Geoffrey Canada can barely get a word in. He is surrounded by fourth graders from Harlem, all clamoring to speak. Atypically among their peers, they don't want to talk hip-hop or basketball: They want to discuss exam scores. Last spring they took their first state standardized test. All scored above the New York City average in reading and well above the state average in math. They are living proof his experiment is working.
Canada, 58, believes that just providing a decent classroom experience isn't enough to teach disadvantaged kids. So he starts in the womb: His organization, the Harlem Children Zone, offers free prenatal care to pregnant women and follows their children from birth to college, providing free health and dental care, afterschool programs and tutoring along the way.
It's an approach that is catching on. Canada has become a darling of Wall Street philanthropists. President Obama recently announced plans to duplicate the Zone model in 20 other cities, making it the centerpiece of his "Promise Neighborhood" campaign. But before the Harlem Children Zone can be replicated nationally, the plan's advocates need to clear some hurdles--in particular, making it work without Geoffrey Canada.
The Zone was born in 1994, when Canada (then a director of a truancy-prevention program in Harlem) concluded that his only hope of keeping kids in school and out of prison was to take a holistic approach. The plan: Target a small area, where program staff can go door-to-door to check on kids. He focused on a 24-block area at first; today the Zone covers 97 blocks and 8,000 kids. Of those, 1,200 attend Canada's k-10 charter school, the Promise Academy. The school is housed in a gleaming $42.5 million building on an otherwise blighted block. Its children spend 60% more time in class than their public school peers, and teachers' only hope for job security is improving student performance year after year.
The school catapulted to national prominence last spring when Harvard researchers found Canada's progress was "enough to reverse the black-white achievement gap." Their study found that average sixth graders entering the Promise Academy scored in the 39th percentile among New York City students in math. Two years later they were scoring in the 79th percentile, matching or outscoring their white peers in New York City public schools.
Canada's budget is $75 million, up from $10 million in 2000. Two-thirds of the money comes from private donors, for whom Canada fine-tunes his pitch: Giving $5,000 a year to help a kid go to college beats the $50,000 it would cost to keep him behind bars. Canada spends $5,000 a year on each child in the neighborhood program but, with help from the state, spends $19,200 per child in its charter school.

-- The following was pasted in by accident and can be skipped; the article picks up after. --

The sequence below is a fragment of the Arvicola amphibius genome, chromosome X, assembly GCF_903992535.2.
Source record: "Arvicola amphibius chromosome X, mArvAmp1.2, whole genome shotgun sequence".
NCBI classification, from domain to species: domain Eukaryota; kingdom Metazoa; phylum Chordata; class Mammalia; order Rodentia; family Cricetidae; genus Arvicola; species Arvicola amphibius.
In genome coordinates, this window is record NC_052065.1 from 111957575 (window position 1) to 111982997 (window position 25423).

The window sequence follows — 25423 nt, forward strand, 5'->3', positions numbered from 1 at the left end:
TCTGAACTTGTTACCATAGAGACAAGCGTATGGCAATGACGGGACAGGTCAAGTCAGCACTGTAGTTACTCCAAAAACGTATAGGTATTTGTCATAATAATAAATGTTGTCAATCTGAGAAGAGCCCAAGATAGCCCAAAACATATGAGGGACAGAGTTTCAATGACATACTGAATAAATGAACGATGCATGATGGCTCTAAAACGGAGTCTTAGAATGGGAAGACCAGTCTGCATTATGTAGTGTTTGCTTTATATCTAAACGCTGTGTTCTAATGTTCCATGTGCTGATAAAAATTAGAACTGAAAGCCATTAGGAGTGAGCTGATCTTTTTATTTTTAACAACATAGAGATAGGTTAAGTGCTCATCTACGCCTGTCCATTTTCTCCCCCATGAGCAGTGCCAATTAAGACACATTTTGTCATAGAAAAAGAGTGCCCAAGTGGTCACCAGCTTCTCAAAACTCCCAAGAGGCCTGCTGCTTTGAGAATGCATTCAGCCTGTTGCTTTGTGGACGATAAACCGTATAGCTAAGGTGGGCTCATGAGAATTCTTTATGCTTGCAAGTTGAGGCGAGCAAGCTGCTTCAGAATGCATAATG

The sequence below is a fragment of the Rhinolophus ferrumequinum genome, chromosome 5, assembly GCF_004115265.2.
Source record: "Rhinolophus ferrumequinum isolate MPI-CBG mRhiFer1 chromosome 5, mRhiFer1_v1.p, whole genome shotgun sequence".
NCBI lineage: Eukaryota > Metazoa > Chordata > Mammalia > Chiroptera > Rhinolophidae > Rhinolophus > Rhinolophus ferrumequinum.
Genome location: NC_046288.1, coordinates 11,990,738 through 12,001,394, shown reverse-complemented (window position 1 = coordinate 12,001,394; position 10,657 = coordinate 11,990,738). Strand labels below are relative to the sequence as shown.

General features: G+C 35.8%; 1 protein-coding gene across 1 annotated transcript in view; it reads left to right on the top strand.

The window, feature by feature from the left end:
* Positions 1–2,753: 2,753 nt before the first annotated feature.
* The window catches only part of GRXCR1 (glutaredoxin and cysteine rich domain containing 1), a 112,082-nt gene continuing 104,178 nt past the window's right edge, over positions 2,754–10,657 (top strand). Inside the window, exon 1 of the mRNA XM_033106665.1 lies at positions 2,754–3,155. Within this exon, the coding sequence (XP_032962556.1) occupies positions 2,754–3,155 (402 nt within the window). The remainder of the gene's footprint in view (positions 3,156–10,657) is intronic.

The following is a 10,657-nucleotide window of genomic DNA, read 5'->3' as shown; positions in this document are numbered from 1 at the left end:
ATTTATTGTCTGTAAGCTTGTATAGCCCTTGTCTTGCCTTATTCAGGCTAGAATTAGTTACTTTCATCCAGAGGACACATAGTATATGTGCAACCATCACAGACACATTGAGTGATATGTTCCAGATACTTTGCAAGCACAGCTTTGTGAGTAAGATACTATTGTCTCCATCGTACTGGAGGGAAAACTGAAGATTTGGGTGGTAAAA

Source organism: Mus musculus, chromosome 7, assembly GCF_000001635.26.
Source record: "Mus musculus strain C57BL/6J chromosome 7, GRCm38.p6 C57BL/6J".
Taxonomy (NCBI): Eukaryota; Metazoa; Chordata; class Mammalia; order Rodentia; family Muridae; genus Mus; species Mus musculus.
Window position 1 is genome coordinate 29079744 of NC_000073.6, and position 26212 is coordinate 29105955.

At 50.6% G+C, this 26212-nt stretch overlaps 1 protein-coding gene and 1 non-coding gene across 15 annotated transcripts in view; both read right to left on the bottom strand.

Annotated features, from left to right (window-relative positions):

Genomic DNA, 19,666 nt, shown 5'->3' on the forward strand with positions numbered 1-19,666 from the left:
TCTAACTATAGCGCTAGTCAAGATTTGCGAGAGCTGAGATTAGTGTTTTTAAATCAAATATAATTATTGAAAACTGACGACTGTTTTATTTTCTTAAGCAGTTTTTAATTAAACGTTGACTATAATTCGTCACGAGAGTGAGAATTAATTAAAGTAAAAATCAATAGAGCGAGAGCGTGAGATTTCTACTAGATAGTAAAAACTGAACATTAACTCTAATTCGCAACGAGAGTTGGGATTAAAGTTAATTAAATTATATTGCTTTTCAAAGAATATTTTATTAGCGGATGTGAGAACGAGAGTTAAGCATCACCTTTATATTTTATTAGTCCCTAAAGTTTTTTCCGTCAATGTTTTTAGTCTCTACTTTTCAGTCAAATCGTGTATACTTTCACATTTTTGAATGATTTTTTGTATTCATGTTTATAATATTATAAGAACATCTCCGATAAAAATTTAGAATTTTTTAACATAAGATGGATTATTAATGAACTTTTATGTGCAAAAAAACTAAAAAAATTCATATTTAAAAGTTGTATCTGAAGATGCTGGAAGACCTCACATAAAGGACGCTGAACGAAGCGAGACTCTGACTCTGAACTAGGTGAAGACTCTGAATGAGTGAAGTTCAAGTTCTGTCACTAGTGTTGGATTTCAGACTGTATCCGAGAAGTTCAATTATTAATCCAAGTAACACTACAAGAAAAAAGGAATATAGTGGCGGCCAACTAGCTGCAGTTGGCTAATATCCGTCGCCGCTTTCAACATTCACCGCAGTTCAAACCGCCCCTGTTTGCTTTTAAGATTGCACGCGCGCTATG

Stanley Druckenmiller, a wealthy money manager and, like Canada, a Bowdoin alumnus, has donated well over $100 million to the Zone. His enthusiasm has lured in other big contributors: Druckenmiller's former boss George Soros, Mayor Michael Bloomberg, Goldman Sachs President Gary Cohn, Home Depot founder Kenneth Langone and hedge fund manager Richard Perry. Problem: How do you take that kind of success national? "The problem is we're in New York City," says Druckenmiller. "The Zone model is duplicable, but the fundraising model is not."
Any school rescue program that relies less on donations and more on taxpayer money is at risk of becoming a captive of the education establishment. A two-year project to replicate the Zone in Jacksonville, Fla. saw its largest private donor, the Chartrand Foundation, back out when it appeared that the program would be run by government officials and lack the Zone's accountability.
Under Canada teachers make 10% more than they would with the union, plus bonuses--but only if scores go up. After the school opened in 2004, half of its teachers were not asked back at year-end. Another third were dropped the following year. The data-driven approach resonates with Wall Street but remains controversial among education reformers. Says Canada: "I'm for firing lousy teachers." Fighting words to the National Education Association.